Page 45 Review by Stephen
Rob Grafton and Loise Bright are young, in love and engaged to be married. But with the pound so strong exports are drying up, traditional industries in The Potteries are suffering, and they both find themselves unexpectedly unemployed. Practical, determined Louise makes an extra effort to find new opportunities, even if it means retraining, but her fiancé remains obsessed about his old job, won't even admit to friends that he's lost it, and begins to waste away in front the of the television. With Rob, the proverbial ostrich, unwilling to relinquish luxuries - or even begin that discussion - he creates the first void in their relationship and the cracks soon appear.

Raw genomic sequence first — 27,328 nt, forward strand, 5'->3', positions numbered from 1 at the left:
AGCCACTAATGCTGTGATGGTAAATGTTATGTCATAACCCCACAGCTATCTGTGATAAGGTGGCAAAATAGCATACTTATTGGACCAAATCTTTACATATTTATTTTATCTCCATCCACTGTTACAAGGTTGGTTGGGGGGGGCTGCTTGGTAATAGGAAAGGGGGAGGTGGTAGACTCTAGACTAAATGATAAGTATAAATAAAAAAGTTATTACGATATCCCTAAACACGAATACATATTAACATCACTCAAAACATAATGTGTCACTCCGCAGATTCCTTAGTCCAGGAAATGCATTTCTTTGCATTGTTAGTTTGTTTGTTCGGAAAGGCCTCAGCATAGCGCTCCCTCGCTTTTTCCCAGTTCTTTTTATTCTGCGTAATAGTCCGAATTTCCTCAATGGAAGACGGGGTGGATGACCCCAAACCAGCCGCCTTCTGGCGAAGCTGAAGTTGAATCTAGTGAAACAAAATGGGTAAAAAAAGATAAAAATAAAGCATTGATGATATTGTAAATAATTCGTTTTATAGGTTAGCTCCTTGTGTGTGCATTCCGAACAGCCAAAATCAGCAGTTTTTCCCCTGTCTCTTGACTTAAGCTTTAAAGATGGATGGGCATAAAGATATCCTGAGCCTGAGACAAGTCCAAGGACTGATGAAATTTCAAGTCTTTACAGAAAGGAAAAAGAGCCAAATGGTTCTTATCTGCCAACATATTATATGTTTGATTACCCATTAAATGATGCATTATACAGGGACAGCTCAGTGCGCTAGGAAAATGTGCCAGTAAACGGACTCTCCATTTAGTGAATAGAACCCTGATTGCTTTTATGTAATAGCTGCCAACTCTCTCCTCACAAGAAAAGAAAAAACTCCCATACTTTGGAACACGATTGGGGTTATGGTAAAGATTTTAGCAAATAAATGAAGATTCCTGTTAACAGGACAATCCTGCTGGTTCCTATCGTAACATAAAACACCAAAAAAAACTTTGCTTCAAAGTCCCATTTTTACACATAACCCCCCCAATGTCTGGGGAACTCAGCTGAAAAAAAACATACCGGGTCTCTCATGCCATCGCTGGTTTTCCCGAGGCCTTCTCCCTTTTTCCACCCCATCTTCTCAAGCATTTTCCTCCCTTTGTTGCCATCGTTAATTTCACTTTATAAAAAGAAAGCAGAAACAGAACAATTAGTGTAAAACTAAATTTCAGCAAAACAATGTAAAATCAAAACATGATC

Watson's art is simple, elegant and conveys more emotion in a single-line brow than most painters can summon in oils. The writing is so astute, the empathy evoked here so immediate, that I knew and cared for both these individuals, and understood their friends as well as their friends' various attitudes towards their plight. Nor is it a predictable read, with crests and troughs, the fine lines between tenacity and stubbornness being explored with a perceptive understanding of natural pride, whilst sympathy from friends is tainted by competitiveness before being exhausted as Rob tries both Loise's and their own patience to breaking point. You can see where Rob's coming from but wince at each wrong turn, and although again his love for Louise is painfully obvious and sincere, with him all it's too little and too late. Heart-rending stuff, then, as good as you'll find on Channel 4 and even more fleshed out than Sim's take on similar domestic issues in JAKA's STORY. Far from being heavy - a single glance at the interior art will reassure you of this - it's perfect summer reading, so those of you who consider Tomine, Clowes, the Hernandez Brothers or Nabiel Kanan to be the tops of quiet fiction are hereby exhorted to snap up this poignant British masterpiece.